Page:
© Tara Moore

It all depends where they work.

March 14, 2017

No matter how you feel about tipping, the practice’s inherent issue is pretty clear: It’s unpredictable. One day you could serve a bunch of jerks who don’t leave you a dime; the next day you could serve Warren Buffett after a successful trip to the craps table. An argument made in favor of tipping tends to be that in the long run, it all balances out. But as the website FiveThirtyEight recently pointed out – balance out or not – not all jobs waiting tables are created equal.

In their research titled “How Hard Is Your Server Working To Earn Minimum Wage?” the data-driven site tries to visually convey how many tables per hour servers have to work to make minimum wage at restaurants with four different price points. Needless to say, we expect a waiter working at a seafood restaurant like Eddie V’s, where the average check per customer is $91, will make more money than someone schlepping over tables at Denny’s where the average guest racks up a bill that clocks in at just under $10. But we rarely think about just how many more tables or how many more customers that worker has to serve to make a living – sometimes even just to get their earnings up to minimum wage.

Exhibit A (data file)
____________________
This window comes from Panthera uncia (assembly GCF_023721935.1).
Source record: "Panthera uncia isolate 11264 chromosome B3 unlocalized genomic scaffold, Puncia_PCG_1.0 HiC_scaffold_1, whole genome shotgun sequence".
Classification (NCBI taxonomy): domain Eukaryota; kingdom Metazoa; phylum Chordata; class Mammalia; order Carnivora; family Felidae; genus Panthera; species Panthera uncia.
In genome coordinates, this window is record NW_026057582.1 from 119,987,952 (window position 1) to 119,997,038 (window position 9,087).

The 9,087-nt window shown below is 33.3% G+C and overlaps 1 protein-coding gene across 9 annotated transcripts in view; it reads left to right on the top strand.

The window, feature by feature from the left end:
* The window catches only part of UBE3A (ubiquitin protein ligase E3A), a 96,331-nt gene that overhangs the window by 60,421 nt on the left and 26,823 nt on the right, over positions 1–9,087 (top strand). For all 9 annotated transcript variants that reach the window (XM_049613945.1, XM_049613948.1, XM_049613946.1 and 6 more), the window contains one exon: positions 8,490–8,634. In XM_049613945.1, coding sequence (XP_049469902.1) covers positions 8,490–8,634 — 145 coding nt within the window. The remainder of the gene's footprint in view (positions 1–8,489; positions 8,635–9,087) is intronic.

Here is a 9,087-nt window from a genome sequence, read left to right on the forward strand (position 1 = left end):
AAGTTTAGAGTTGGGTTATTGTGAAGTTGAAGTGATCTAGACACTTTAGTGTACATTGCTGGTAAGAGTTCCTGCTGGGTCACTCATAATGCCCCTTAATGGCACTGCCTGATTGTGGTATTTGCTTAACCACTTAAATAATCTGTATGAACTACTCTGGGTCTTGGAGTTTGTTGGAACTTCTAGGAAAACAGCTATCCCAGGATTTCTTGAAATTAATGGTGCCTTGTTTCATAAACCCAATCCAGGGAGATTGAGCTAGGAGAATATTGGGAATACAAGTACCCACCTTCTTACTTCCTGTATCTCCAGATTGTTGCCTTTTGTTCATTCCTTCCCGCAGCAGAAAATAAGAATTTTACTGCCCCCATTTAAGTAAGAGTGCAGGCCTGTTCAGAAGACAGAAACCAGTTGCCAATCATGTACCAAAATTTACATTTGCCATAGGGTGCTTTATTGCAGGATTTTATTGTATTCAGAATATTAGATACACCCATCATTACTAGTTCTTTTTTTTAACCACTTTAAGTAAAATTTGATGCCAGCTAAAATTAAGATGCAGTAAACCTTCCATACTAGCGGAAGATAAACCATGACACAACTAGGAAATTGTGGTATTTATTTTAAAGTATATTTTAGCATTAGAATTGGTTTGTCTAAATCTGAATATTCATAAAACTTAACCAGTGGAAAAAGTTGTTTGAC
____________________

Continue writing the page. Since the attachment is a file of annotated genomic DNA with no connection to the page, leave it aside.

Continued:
The site’s graph allows people to tweak a number of variables including state, average tip and average people per table. As a result, you can see that in a state like Pennsylvania, where tipped employees get a base salary of $2.83, a server at Denny’s has to attend to 1.5 tables of two per hour just to reach the $7.25 minimum wage (assuming they tip 15 percent). Meanwhile, the Eddie V’s employee hits that same rate after just one fifth of a table of two.

FiveThirtyEight admits that these charts and calculations simplify a lot of complex variables and fail to take a number of factors into account. Still, in a broad sense, it’s  an interesting reminder of the disparity between different serving jobs and might leave you a little more sympathetic the next time you hit an eatery where cheaper prices mean you’re getting a good deal, but the person taking care of you might not.